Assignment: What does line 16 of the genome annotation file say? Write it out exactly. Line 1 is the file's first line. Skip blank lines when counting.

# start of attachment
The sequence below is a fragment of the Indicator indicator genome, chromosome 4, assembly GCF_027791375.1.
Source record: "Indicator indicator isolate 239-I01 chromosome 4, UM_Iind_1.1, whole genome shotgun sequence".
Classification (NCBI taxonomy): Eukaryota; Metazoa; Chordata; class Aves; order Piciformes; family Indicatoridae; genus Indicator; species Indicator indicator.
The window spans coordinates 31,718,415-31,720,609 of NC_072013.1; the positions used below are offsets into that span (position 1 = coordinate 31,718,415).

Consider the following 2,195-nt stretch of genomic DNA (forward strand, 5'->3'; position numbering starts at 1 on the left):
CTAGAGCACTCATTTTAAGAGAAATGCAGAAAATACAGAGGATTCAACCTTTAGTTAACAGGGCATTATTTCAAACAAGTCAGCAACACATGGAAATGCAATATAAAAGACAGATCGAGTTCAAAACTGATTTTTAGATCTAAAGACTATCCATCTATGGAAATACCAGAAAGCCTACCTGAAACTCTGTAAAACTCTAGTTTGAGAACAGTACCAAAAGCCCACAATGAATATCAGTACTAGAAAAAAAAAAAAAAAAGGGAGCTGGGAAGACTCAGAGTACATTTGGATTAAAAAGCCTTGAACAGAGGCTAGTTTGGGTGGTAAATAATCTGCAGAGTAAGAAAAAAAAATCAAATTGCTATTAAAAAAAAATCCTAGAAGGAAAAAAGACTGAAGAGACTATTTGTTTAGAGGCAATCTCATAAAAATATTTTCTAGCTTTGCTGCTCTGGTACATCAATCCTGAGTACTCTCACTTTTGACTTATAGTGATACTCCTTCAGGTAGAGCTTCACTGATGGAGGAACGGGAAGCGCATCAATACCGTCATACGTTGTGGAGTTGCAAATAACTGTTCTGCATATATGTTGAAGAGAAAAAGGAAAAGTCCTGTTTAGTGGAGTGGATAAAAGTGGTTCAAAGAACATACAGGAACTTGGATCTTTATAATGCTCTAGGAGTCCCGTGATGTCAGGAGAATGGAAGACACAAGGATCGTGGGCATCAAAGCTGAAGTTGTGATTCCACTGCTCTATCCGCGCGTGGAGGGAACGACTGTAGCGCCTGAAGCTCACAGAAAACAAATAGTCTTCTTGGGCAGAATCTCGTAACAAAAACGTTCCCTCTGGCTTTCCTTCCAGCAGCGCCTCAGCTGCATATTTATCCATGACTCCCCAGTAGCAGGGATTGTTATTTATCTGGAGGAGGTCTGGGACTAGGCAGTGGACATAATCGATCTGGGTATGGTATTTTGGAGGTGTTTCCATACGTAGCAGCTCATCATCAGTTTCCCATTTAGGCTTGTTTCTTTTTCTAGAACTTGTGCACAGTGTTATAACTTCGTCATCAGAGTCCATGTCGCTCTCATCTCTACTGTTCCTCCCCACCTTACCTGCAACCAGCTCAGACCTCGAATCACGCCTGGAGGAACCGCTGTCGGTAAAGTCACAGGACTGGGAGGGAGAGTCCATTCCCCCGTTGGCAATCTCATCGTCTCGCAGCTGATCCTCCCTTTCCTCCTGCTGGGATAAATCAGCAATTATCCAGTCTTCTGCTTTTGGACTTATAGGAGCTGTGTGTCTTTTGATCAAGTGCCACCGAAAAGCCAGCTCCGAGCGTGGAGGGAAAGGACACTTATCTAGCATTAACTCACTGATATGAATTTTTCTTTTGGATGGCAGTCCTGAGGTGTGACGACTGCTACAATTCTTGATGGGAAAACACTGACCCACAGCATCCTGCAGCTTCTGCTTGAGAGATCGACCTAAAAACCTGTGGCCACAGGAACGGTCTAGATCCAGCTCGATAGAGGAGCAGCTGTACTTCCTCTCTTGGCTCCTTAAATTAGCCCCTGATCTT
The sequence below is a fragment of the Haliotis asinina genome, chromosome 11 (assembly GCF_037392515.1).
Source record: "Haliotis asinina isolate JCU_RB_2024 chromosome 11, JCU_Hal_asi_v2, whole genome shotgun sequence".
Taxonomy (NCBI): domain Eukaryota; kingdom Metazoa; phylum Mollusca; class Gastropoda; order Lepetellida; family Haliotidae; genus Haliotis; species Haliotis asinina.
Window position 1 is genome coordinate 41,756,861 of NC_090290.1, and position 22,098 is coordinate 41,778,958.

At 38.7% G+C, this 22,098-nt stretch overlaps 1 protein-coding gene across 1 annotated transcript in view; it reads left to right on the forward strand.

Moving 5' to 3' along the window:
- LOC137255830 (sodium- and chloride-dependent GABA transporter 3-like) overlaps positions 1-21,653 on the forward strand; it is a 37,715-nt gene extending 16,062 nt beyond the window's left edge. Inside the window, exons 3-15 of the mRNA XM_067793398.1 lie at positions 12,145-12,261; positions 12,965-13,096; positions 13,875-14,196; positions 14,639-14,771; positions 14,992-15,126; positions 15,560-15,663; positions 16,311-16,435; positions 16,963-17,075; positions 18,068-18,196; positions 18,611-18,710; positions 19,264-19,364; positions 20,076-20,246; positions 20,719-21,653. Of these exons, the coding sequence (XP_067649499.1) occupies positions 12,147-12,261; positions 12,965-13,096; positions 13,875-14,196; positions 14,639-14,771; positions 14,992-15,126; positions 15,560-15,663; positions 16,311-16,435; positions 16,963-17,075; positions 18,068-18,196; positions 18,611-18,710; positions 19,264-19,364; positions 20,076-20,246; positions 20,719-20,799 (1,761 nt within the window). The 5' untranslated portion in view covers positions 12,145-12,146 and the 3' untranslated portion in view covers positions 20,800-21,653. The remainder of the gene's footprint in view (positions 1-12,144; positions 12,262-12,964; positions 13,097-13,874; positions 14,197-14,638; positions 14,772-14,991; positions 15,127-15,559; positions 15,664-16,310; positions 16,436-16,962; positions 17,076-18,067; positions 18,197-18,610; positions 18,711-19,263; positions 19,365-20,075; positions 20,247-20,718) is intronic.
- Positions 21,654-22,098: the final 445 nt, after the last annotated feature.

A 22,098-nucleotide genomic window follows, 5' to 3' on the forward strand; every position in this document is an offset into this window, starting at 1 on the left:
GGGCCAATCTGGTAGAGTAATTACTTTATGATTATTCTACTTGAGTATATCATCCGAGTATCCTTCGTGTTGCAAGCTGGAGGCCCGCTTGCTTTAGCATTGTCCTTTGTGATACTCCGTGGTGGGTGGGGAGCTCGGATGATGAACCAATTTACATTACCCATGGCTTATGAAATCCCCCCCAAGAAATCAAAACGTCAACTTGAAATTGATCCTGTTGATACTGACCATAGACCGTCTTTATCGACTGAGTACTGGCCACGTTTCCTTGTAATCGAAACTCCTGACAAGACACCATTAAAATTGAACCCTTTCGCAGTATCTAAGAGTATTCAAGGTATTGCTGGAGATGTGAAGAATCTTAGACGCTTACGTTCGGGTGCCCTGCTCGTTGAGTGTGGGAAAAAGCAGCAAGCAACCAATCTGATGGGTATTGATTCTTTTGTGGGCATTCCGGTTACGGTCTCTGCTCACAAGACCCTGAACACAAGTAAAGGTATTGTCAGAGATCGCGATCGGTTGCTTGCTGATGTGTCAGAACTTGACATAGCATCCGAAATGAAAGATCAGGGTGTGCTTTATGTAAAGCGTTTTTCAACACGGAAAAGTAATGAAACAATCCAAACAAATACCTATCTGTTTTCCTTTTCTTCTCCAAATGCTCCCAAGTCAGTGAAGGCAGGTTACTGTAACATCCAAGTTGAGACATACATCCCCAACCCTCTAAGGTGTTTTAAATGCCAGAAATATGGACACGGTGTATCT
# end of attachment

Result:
GGGCCAATCTGGTAGAGTAATTACTTTATGATTATTCTACTTGAGTATATCATCCGAGTATCCTTCGTGTTGCAAGCTGGAGGCCCGCTTGCTTTAGCATTGTCCTTTGTGATACTCCGTGGTGGGTGGGGAGCTCGGATGATGAACCAATTTACATTACCCATGGCTTATGAAATCCCCCCCAAGAAATCAAAACGTCAACTTGAAATTGATCCTGTTGATACTGACCATAGACCGTCTTTATCGACTGAGTACTGGCCACGTTTCCTTGTAATCGAAACTCCTGACAAGACACCATTAAAATTGAACCCTTTCGCAGTATCTAAGAGTATTCAAGGTATTGCTGGAGATGTGAAGAATCTTAGACGCTTACGTTCGGGTGCCCTGCTCGTTGAGTGTGGGAAAAAGCAGCAAGCAACCAATCTGATGGGTATTGATTCTTTTGTGGGCATTCCGGTTACGGTCTCTGCTCACAAGACCCTGAACACAAGTAAAGGTATTGTCAGAGATCGCGATCGGTTGCTTGCTGATGTGTCAGAACTTGACATAGCATCCGAAATGAAAGATCAGGGTGTGCTTTATGTAAAGCGTTTTTCAACACGGAAAAGTAATGAAACAATCCAAACAAATACCTATCTGTTTTCCTTTTCTTCTCCAAATGCTCCCAAGTCAGTGAAGGCAGGTTACTGTAACATCCAAGTTGAGACATACATCCCCAACCCTCTAAGGTGTTTTAAATGCCAGAAATATGGACACGGTGTATCT